Martian, a man of consular dignity, arriving at Antioch, a small town of his government, ordered the bishop to be brought before him. His name was Acacius, and he was styled the buckler and refuge of that country for his universal charity and episcopal zeal. Martian said to him: “As you have the happiness to live under the Roman laws, you are bound to love and honour our princes, who are our protectors.” Acacius answered: “Of all the subjects of the empire, none love and honour the emperor more than the Christians. We pray without intermission for his person, and that it may please God to grant him long life, prosperity, success, and all benedictions; that he may be endowed by him with the spirit of justice and wisdom to govern his people, that his reign be auspicious, and prosperous, blessed with joy, peace, and plenty throughout all the provinces that obey him.” MARTIAN. “All this I commend; but that the emperor may be the better convinced of your submission and fidelity, come now and offer him a sacrifice with me.” ACACIUS. “I have already told you, that I pray to the great and true God for the emperor; but he ought not to require a sacrifice from us, nor is there any due to him or to any man whatsoever.” MARTIAN. “Tell us what God you adore, that we may also pay him our offerings and homages?” ACACIUS. “I wish from my heart you did but know him to your advantage.” MARTIAN. “Tell me his name.” ACACIUS. “He is called the God of Abraham, of Isaac, and of Jacob.” MARTIAN. “Are these the names of gods?” ACACIUS. “By no means, but of men to whom the true God spoke; he is the only God, and he alone is to be adored, feared, and loved.” MARTIAN. “What is this God?” ACACIUS. “He is the most high Adonia, who is seated above the cherubim and seraphim.” MARTIAN. “What is a seraph?” ACACIUS. “A ministering spirit of the most high God, and one of the principal lords of the heavenly court.” MARTIAN. “What chimeras are these? Lay aside these whims of invisible beings, and adore such gods as you can see.” ACACIUS. “Tell me who are those gods to whom you would have me sacrifice?” MARTIAN. “Apollo, the saviour of men, who preserves us from pestilence and famine, who enlightens, preserves, and governs the universe.” ACACIUS. “Do you mean that wretch that could not preserve his own life: who, being in love with a young woman, (Daphne,) ran about distracted in pursuit of her, not knowing that he was never to possess the object of his desires. It is therefore evident that he could not foresee things to come, since he was in the dark as to his own fate: and as clear that he could be no god, who was thus cheated by a creature. All know likewise that he had a base passion for Hyacinth, a beautiful boy, and was so awkward as to break the head of that minion, the fond object of his criminal passion, with a quoit. Is not he also that god who, with Neptune, turned mason, hired himself to a king, (Laomedon of Troy,) and built the walls of a city? Would you oblige me to sacrifice to such a divinity, or to Esculapius, thunderstruck by Jupiter? or to Venus, whose life was infamous, and to a hundred such monsters to whom you offer sacrifice? No, though my life itself depended on it, ought I to pay divine honours to those whom I should blush to imitate, and of whom I can entertain no other sentiments than those of contempt and execration? You adore Gods, the imitators of whom you yourselves would punish.” MARTIAN. “It is usual for you Christians to raise several calumnies against our gods; for which reason I command you to come now with me to a banquet in honour of Jupiter and Juno, and acknowledge and perform what is due to their majesty.” ACACIUS. “How can I sacrifice to a man whose sepulchre is unquestionably in Crete? What! is he risen again?” MARTIAN. “You must either sacrifice or die.” ACACIUS. “This is the custom of the Dalmatian robbers; when they have taken a passenger in a narrow way, they leave him no other choice but to surrender his money or his life. But, for my part, I declare to you that I fear nothing that you can do to me. The laws punish adulterers, thieves, and murderers. Were I guilty of any of those things, I should be the first man to condemn myself. But if my whole crime be the adoring of the true God, and I am on this account to be put to death, it is no longer a law but an injustice.” MARTIAN. “I have no order to judge but to counsel you to obey. If you refuse, I know how to force you to a compliance.” ACACIUS. “I have a law which I will obey: this commands me not to renounce my God. If you think yourself bound to execute the orders of a man who in a little time hence must leave the world, and his body become the food of worms, much more strictly am I bound to obey the omnipotent God, who is infinite and eternal, and who hath declared, Whoever shall deny me before men, him will I deny before my Father,” MARTIAN. “You now mention the error of your sect which I have long desired to be informed of: you say then that God hath a son?” ACACIUS. “Doubtless he hath one.” MARTIAN. “Who is this son of God?” ACACIUS. “The Word of truth and grace.” MARTIAN. “Is that his name?” ACACIUS. “You did not ask me his name but what he is.” MARTIAN. “What then is his name?” ACACIUS. “Jesus Christ.” Martian having inquired of the saint by what woman God had his son, he replied, that the divine generation of the Word is of a different nature from human generation, and proved it from the language the royal prophet makes use of in the forty-fourth psalm. MARTIAN. “Is God then corporeal?” ACACIUS. “He is known only to himself. We cannot describe him; he is invisible to us in this mortal state, but we are sufficiently acquainted with his perfections to confess and adore him.” MARTIAN. “If God had no body, how can he have a heart or mind?” ACACIUS. “Wisdom hath no dependence or necessary connexion with an organized body. What hath body to do with understanding?” He then pressed him to sacrifice from the example of the Cataphrygians, or Montanists, and engage all under his care to do the same. Acacius replied: “It is not me these people obey but God. Let them hear me when I advise them to what is right; but let them despise me, if I offer them the contrary and endeavour to pervert them.” MARTIAN. “Give me all their names.” ACACIUS. “They are written in heaven, in God’s invisible registers.” MARTIAN. “Where are the magicians, your companions, and the teachers of this cunningly devised error?” by which he probably meant the priests. ACACIUS. “No one in the world abhors magic more than we Christians.” MARTIAN. “Magic is the new religion which you introduce.” ACACIUS. “We destroy those gods whom you fear though you made them yourselves. We, on the contrary, fear not him whom we have made with our hands, but him who created us, and who is the Lord and Master of all nature; who loved us as our good father, and redeemed us from death and hell as the careful and affectionate shepherd of our souls.” MARTIAN. “Give the names I require, if you would avoid the torture.” ACACIUS. “I am before the tribunal, and do you ask me my name, and, not satisfied with that, you must also know those of the other ministers? Do you hope to conquer many; you, whom I alone am able thus to confound. If you desire to know our names, mine is Acacius. If you would know more, they call me Agathangelus, and my two companions are Piso, bishop of the Trojans, and Menander, a priest. Do now what you please.” MARTIAN. “You shall remain in prison, till the emperor is acquainted with what has passed on this subject, and sends his orders concerning you.”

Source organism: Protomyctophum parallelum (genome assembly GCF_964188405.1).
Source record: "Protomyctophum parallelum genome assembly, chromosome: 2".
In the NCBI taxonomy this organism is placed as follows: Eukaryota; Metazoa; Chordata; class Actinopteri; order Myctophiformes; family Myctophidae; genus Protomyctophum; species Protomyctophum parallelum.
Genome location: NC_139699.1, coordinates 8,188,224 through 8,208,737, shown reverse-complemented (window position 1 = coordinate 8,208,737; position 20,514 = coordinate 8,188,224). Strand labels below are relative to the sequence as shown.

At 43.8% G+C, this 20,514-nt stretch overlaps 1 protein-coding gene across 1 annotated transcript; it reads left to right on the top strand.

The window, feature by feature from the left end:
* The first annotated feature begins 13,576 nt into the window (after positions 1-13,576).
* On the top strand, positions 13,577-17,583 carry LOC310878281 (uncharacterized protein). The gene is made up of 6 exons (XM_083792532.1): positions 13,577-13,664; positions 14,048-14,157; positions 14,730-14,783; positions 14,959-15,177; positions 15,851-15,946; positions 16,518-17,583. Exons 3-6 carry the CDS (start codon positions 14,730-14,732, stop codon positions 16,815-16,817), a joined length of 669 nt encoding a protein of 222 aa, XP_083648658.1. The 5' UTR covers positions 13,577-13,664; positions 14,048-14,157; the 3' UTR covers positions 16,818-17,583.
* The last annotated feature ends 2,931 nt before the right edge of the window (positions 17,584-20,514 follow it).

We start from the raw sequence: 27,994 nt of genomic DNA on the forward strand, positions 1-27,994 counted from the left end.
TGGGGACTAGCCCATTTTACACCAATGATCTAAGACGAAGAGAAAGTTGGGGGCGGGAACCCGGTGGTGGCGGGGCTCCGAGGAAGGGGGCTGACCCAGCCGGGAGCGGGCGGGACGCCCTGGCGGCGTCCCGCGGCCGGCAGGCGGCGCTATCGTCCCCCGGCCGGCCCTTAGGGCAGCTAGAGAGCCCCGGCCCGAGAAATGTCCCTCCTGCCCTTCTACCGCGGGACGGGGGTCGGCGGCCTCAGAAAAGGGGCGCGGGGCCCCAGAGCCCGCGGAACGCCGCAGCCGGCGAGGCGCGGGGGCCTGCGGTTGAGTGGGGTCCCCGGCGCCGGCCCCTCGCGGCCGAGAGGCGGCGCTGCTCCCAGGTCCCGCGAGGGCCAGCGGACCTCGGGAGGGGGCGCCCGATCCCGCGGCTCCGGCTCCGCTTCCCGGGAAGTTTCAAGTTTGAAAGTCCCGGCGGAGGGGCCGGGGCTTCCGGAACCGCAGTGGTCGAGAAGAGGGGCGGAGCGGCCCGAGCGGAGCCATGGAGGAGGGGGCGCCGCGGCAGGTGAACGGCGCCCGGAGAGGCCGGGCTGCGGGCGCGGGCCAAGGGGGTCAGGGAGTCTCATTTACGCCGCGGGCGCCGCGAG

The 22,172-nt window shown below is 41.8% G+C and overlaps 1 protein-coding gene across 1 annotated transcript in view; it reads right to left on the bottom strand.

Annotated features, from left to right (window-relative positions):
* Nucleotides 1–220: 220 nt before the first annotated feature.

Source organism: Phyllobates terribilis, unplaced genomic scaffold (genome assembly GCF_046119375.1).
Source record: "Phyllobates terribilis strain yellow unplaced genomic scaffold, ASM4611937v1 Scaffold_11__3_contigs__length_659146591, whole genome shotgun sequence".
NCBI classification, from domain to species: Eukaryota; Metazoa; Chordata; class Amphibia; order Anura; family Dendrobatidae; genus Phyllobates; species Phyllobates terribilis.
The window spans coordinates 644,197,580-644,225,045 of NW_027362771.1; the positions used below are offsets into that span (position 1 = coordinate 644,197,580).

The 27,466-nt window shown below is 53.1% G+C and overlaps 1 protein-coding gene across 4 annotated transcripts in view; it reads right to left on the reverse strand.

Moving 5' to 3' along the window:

The emperor Decius having read the interrogatory, recompensed Martian by making him governor of Pamphilia, but admired so much the prudence and constancy of Acacius, that he ordered him to be discharged, and suffered him to profess the Christian religion.

This his glorious confession is dated on the 29th of March, and happened under Decius in 250, or 251. How long Saint Acacius survived does not appear. The Greeks, Egyptians, and other oriental Churches, honour his name on the 31st of March; though his name occurs not in the Roman Martyrology. See his authentic acts in Ruinart, p. 152. Tillemont. t. 2. p. 357. Fleury, t. 2. Ceillier, t. 3. p. 560.


Rev. Alban Butler (1711–73).  Volume III: March. The Lives of the Saints.  1866.